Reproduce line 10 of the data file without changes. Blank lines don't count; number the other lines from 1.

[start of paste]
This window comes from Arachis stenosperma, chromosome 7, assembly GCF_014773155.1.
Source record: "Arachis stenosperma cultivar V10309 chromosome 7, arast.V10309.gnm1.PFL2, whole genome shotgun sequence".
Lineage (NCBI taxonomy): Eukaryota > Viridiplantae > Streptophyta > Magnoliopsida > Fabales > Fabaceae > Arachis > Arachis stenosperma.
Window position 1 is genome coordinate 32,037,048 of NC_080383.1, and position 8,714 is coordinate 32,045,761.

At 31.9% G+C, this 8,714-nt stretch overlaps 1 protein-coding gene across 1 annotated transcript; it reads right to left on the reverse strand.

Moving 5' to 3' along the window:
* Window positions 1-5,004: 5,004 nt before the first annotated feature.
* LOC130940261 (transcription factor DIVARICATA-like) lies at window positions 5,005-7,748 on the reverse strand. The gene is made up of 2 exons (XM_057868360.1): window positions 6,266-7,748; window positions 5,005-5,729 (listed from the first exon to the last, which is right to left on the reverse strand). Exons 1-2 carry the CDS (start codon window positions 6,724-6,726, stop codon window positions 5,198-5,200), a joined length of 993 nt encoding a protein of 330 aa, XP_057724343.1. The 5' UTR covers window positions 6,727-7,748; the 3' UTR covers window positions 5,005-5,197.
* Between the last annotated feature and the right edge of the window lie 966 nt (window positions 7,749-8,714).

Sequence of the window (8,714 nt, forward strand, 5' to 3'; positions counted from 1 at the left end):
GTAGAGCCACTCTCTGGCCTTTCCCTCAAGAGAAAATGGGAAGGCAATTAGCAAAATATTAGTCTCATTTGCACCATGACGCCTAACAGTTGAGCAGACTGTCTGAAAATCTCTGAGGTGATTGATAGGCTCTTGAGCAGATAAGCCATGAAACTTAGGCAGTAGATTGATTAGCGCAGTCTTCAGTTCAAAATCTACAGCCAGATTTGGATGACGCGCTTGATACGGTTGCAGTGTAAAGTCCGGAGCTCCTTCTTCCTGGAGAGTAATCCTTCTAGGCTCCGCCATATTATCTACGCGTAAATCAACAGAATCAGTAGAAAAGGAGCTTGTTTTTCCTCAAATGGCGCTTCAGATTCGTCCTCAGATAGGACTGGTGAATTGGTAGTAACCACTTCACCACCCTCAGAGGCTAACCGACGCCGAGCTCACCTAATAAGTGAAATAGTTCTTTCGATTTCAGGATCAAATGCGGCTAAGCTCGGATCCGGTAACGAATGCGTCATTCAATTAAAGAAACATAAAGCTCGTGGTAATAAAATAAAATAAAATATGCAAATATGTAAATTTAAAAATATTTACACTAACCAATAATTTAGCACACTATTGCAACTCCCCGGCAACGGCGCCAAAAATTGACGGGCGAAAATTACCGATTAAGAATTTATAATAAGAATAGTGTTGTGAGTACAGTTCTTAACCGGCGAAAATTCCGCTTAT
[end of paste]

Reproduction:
Sequence of the window (8,714 nt, forward strand, 5' to 3'; positions counted from 1 at the left end):